The principles of the Copenhagen diet. What are the effects?
The principles of the Copenhagen diet are very rigorous, therefore its use is not recommended to everyone, respecting the possible consequences.On the other hand, the effectiveness of the Copenhagen diet is underlined.Read what are the principles of the Copenhagen diet, what effects you can expect from its use and whether they are worth sacrifices.
The Copenhagen diet is also called the Danish diet or, for a predetermined duration, a 13-day diet.It has been assumed that the principles of the Copenhagen diet have been developed in Denmark – at the Mayo Clinic or at the Government Hospital in Copenhagen, but each of these institutions denies its participation in their creation.The Copenhagen diet is intended to enable people who follow it to achieve quick results in less than two weeks – reduction of body fat and loss of even 7-20 kg.The Copenhagen diet is a low-carbohydrate and low-calorie diet.If you discontinue using it for one day or break one of its principles, you should stop using it and re-enter it, so as not to harm your health, not earlier than after 3 months.However, the completed diet can be repeated only after 2 years.
You should read it: Copenhagen diet
The principles of the Copenhagen diet
Do not eat more than 600-800 kcal per day
The menu on the Copenhagen diet is strictly defined – it is forbidden to introduce any changes in it.Depending on the specific day, a person on a diet consumes only 600 to 800 kilocalories.It is not difficult to calculate, for example, using online calculators that in this way no adult person will cover their daily energy needs, which, depending on gender, weight, age is about 1500-2500 kilocalories.The creators of the Copenhagen diet assumed that to achieve the effect of reducing fat, it is necessary to create a caloric deficit, that is when the energy balance of the body is negative – we spend more energy than we consume from food (which is in line with the classic reduction formula ) On a Copenhagen diet, the supply of energy that we provide to the body during its use is on average three times less than the total daily demand.However, it was to its creators that the body was to produce energy, use fat reserves.Remember, however, that on such a restrictive diet we also lose glycogen (belonging to complex carbohydrates, which in the menu of the Copenhagen diet is not there at all!) And water.Losing weight is therefore not only associated with the loss of body fat.
As the assumptions of the Copenhagen diet are not consistent with the recommendations of the Institute of Food and Nutrition1 – the menu does not contain recommended cereal products, the right amount of meals and time between them (4-5 meals a day every 3-4 hours) and the necessary portion of vegetables and fruits, its use is recommended only after consulting a doctor.What’s more, the Copenhagen diet does not even meet the requirements for low calorie diets, formulated by the American National Institute of Diabetes and Digestive and Kidney Diseases, 2 which clearly say that the daily meals we eat should contain at least 800 kilocalories.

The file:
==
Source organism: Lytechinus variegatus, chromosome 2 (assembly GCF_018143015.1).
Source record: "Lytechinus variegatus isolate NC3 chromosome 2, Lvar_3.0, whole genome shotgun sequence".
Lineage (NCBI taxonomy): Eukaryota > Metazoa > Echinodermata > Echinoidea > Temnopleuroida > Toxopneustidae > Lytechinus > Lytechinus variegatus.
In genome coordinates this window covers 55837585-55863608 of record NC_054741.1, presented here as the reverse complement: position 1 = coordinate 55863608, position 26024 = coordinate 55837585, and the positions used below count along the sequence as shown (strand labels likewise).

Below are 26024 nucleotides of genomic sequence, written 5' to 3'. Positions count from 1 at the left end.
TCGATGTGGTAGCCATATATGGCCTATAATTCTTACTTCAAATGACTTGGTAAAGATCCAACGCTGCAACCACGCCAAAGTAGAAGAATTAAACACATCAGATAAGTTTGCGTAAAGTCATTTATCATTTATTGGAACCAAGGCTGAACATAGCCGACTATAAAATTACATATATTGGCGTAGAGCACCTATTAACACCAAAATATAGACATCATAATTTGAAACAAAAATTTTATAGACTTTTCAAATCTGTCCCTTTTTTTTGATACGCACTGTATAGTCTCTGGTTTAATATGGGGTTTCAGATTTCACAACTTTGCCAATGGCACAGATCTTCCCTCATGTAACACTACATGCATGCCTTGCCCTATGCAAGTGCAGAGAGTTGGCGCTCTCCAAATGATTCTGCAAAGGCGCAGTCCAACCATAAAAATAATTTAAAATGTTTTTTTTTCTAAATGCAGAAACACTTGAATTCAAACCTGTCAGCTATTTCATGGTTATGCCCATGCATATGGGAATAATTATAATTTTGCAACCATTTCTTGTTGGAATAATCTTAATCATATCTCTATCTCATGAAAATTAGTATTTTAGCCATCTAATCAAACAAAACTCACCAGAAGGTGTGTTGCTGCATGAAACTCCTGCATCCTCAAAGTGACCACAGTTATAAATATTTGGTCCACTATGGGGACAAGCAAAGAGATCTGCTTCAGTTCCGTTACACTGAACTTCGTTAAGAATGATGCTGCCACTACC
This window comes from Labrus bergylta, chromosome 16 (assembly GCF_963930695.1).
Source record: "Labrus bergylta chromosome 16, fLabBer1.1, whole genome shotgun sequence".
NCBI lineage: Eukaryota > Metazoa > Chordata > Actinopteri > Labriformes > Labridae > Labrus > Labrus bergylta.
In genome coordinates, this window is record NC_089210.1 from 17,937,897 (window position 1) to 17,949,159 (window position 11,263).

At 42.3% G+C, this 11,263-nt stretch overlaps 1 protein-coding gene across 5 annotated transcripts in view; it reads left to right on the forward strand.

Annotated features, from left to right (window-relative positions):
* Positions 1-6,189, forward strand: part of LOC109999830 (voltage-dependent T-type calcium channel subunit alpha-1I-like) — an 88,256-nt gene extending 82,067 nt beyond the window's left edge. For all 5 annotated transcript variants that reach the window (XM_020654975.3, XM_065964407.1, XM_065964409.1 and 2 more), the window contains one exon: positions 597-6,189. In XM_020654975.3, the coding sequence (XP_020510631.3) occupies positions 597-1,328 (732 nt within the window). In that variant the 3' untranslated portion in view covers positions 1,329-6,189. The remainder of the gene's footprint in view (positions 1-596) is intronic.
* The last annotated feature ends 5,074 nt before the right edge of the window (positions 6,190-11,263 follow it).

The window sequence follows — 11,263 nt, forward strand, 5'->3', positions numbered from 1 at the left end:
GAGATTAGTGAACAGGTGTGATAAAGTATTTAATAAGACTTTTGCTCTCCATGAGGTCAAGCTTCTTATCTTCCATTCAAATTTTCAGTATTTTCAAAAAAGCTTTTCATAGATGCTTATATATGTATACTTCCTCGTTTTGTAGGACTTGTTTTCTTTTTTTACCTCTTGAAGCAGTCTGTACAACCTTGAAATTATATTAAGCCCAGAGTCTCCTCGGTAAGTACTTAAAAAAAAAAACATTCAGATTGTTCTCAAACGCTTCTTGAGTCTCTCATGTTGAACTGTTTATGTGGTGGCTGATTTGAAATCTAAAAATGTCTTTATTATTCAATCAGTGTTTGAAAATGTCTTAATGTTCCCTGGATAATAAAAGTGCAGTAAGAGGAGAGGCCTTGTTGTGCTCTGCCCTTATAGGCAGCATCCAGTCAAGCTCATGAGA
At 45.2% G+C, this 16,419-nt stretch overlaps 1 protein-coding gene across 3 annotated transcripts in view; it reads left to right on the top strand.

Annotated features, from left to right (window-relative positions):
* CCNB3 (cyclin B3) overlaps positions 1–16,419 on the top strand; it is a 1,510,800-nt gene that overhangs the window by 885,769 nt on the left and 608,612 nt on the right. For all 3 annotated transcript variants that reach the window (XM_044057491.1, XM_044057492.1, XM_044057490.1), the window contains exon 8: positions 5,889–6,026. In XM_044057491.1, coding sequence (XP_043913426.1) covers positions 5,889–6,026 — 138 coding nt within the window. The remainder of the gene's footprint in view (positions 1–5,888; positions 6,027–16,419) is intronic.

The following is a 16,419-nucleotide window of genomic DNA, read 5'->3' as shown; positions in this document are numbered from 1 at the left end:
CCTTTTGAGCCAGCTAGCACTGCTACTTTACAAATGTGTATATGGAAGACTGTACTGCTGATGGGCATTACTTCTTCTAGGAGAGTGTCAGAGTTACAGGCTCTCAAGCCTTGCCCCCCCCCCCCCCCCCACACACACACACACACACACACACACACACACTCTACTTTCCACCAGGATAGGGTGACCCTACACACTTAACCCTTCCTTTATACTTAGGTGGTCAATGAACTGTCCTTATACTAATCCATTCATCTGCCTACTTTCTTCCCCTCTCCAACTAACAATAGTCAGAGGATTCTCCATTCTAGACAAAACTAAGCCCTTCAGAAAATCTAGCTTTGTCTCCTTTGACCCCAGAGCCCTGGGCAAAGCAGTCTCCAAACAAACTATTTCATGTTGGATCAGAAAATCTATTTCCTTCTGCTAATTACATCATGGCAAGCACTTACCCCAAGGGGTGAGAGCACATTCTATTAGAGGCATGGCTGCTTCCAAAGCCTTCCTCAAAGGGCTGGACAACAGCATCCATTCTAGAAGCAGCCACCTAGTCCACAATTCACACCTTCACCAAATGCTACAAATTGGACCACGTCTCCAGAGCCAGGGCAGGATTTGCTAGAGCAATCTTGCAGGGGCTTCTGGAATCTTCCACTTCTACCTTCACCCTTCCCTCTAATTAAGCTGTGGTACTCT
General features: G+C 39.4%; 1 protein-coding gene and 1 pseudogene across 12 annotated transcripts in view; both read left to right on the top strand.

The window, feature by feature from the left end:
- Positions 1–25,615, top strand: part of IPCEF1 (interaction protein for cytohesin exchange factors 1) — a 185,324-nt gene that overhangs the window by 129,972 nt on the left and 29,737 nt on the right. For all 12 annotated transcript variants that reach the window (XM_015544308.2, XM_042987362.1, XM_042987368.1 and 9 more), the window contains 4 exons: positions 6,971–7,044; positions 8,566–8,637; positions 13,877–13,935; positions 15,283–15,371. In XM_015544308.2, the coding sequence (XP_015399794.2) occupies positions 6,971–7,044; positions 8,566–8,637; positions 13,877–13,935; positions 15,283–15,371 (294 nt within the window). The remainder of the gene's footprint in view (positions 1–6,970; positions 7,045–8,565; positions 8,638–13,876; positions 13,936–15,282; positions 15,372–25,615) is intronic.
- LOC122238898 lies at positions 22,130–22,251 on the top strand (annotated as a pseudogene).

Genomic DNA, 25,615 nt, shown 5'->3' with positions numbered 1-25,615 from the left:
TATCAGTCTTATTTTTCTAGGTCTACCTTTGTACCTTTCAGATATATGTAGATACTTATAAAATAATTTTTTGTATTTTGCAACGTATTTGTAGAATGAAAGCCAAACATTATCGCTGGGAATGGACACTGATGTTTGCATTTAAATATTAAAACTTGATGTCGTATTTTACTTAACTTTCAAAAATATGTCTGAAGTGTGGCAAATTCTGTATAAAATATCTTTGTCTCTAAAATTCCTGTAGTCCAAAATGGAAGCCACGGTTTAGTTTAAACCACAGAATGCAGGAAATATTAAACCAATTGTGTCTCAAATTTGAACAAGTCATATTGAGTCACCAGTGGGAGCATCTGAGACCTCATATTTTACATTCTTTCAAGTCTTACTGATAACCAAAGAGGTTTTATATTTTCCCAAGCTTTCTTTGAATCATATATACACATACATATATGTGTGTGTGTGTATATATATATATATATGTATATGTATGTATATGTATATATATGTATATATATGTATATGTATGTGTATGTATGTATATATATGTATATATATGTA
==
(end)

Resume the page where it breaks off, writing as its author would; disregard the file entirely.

Read also: Macrobiotic diet
Observe the duration of the diet and the rules regarding the time of eating
As mentioned, the Copenhagen diet lasts 13 days – it can not be prolonged, because it will lead to a serious deficiency of vitamins and minerals, or shorten its duration, because then we will not get the expected results.Being on a Copenhagen diet every day we can eat only 3 meals – breakfast, lunch and dinner.What’s more, we must eat them at certain times, a half-hourly deviation from the recommendations is allowed.And so breakfast should be eaten between 8 and 9 am, lunch between 12 and 14, and dinner – between 16 and 18.
Eat meals according to the diet on the Copenhagen diet
The Copenhagen diet is based on the reduction of fats and carbohydrates (the carbohydrates found in the menu are usually simple sugars, not complex carbohydrates with a low glycemic index), and the basis is vegetables, eggs, lean meat and limited amounts of fruit.An important element of the Copenhagen diet is coffee, which is to provide the body with energy, but eating it on an empty stomach definitely will not help people with hypertension.For example, on the first day of using the Copenhagen diet for breakfast, we can only drink coffee with a sugar cube, eat 1-2 eggs with a glass of spinach or broccoli and a tomato for dinner, and for dinner – 200 g beefsteak and 5 lettuce leaves with extra virgin olive oil and a little bit lemon juice.On the second day we have the same breakfast, beefsteak with 5 leaves of lettuce with olive oil and a hint of lemon juice and the fruit we eat for dinner, while the dinner is a slice of lean ham and 2-3 glasses of natural yogurt.The menus from particular days during the Copenhagen diet are repeated, and on the 1st and 8th days we eat the same, as on days 2 and 9, 3 and 10, 4 and 11, 5 and 12, 6 and 13, a separate menu is provided for day
You can read also: Easy-to-digest dietPosted on: January 7, 2019